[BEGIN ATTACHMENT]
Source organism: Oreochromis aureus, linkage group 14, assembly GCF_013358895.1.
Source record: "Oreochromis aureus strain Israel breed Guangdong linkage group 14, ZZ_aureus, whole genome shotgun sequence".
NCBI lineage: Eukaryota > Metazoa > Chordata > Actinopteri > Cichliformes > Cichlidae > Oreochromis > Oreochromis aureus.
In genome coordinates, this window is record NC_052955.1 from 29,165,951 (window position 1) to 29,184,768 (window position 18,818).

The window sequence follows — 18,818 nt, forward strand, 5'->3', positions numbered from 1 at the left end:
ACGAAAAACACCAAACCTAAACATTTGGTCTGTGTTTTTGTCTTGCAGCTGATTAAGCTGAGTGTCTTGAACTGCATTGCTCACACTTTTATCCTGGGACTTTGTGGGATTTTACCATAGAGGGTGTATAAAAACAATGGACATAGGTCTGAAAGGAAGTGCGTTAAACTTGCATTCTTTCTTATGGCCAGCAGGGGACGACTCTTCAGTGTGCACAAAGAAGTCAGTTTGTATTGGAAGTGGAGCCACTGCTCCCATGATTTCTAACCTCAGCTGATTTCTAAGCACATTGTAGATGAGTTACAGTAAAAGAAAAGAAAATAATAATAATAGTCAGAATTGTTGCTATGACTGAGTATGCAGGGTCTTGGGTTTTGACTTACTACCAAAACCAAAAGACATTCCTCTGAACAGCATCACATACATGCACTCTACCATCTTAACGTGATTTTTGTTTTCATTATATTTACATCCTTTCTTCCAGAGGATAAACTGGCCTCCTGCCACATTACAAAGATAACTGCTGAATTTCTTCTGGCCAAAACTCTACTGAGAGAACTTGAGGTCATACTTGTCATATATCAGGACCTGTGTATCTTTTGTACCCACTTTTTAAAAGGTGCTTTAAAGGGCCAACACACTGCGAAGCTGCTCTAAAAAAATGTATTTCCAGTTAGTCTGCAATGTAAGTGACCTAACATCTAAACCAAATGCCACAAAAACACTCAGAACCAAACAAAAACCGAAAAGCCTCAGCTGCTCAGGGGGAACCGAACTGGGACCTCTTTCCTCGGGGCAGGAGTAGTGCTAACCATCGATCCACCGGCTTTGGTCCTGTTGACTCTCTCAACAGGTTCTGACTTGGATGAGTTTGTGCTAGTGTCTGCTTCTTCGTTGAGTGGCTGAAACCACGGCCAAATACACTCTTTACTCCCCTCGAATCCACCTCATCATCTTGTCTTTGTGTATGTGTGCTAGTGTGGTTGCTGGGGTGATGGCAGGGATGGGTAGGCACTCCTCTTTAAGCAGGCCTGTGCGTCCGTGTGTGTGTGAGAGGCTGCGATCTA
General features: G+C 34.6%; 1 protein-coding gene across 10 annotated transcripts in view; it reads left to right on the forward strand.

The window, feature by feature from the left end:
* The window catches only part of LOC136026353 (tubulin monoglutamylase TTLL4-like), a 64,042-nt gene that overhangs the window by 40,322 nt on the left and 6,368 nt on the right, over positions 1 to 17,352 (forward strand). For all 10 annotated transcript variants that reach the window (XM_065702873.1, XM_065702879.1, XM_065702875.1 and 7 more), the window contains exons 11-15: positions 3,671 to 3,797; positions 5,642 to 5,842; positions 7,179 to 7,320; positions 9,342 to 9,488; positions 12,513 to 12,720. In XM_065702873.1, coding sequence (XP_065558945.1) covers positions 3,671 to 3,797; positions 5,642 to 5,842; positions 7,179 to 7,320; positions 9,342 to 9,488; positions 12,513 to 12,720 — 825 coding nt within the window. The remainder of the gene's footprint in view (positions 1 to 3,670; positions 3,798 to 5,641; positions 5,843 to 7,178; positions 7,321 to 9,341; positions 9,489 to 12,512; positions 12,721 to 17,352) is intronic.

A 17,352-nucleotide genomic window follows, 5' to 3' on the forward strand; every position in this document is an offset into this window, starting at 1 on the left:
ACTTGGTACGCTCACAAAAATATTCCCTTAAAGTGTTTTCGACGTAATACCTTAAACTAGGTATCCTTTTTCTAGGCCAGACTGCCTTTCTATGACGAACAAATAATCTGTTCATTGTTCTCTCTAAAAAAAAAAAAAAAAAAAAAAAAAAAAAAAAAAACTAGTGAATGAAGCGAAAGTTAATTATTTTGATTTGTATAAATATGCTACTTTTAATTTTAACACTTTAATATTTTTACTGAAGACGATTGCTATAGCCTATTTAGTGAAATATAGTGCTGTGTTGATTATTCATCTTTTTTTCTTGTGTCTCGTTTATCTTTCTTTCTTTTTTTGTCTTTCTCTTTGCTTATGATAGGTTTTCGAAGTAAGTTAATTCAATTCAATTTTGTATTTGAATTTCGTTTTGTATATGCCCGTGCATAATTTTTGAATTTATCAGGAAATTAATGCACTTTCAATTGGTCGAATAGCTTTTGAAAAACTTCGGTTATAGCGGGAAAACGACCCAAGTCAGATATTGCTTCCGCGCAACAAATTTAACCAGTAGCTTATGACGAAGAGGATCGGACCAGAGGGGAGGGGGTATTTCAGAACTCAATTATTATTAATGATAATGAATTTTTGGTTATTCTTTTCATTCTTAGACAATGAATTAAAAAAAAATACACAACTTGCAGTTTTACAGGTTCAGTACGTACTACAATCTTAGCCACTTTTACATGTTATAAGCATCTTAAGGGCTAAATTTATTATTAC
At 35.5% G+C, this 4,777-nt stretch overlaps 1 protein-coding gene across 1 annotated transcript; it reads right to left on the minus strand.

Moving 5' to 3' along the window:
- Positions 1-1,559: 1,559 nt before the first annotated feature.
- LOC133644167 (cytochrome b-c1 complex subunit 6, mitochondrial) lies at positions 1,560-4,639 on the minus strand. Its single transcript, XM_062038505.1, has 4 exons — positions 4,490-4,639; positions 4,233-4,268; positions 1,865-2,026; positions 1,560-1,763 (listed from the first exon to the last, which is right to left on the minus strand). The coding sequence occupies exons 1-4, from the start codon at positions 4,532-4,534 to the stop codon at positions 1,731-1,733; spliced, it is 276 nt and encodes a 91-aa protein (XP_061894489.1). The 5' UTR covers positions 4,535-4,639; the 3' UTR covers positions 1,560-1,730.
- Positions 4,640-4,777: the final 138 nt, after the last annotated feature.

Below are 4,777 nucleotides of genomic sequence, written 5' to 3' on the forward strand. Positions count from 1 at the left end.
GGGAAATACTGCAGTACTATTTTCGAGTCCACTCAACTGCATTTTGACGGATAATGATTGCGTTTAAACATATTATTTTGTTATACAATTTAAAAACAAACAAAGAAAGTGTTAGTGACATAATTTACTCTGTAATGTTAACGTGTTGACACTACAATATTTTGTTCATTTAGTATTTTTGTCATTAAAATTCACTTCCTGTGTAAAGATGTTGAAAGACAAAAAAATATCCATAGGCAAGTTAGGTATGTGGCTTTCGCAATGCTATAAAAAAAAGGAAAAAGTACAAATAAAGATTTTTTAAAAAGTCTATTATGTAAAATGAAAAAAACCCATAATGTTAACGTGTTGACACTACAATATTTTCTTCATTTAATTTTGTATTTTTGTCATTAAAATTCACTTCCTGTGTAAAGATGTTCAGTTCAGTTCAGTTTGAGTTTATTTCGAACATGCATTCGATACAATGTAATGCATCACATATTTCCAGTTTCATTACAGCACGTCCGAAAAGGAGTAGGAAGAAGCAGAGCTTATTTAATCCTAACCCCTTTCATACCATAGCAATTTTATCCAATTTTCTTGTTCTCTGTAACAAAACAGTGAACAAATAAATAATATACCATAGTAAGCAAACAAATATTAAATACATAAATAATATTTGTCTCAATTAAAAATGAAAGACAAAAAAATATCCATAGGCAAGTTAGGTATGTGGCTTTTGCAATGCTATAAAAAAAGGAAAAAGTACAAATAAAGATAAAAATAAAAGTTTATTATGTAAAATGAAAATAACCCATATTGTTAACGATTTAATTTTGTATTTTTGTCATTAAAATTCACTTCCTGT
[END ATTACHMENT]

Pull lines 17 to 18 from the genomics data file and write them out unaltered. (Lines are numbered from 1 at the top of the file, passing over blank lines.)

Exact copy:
Below are 4,777 nucleotides of genomic sequence, written 5' to 3' on the forward strand. Positions count from 1 at the left end.
GGGAAATACTGCAGTACTATTTTCGAGTCCACTCAACTGCATTTTGACGGATAATGATTGCGTTTAAACATATTATTTTGTTATACAATTTAAAAACAAACAAAGAAAGTGTTAGTGACATAATTTACTCTGTAATGTTAACGTGTTGACACTACAATATTTTGTTCATTTAGTATTTTTGTCATTAAAATTCACTTCCTGTGTAAAGATGTTGAAAGACAAAAAAATATCCATAGGCAAGTTAGGTATGTGGCTTTCGCAATGCTATAAAAAAAAGGAAAAAGTACAAATAAAGATTTTTTAAAAAGTCTATTATGTAAAATGAAAAAAACCCATAATGTTAACGTGTTGACACTACAATATTTTCTTCATTTAATTTTGTATTTTTGTCATTAAAATTCACTTCCTGTGTAAAGATGTTCAGTTCAGTTCAGTTTGAGTTTATTTCGAACATGCATTCGATACAATGTAATGCATCACATATTTCCAGTTTCATTACAGCACGTCCGAAAAGGAGTAGGAAGAAGCAGAGCTTATTTAATCCTAACCCCTTTCATACCATAGCAATTTTATCCAATTTTCTTGTTCTCTGTAACAAAACAGTGAACAAATAAATAATATACCATAGTAAGCAAACAAATATTAAATACATAAATAATATTTGTCTCAATTAAAAATGAAAGACAAAAAAATATCCATAGGCAAGTTAGGTATGTGGCTTTTGCAATGCTATAAAAAAAGGAAAAAGTACAAATAAAGATAAAAATAAAAGTTTATTATGTAAAATGAAAATAACCCATATTGTTAACGATTTAATTTTGTATTTTTGTCATTAAAATTCACTTCCTGT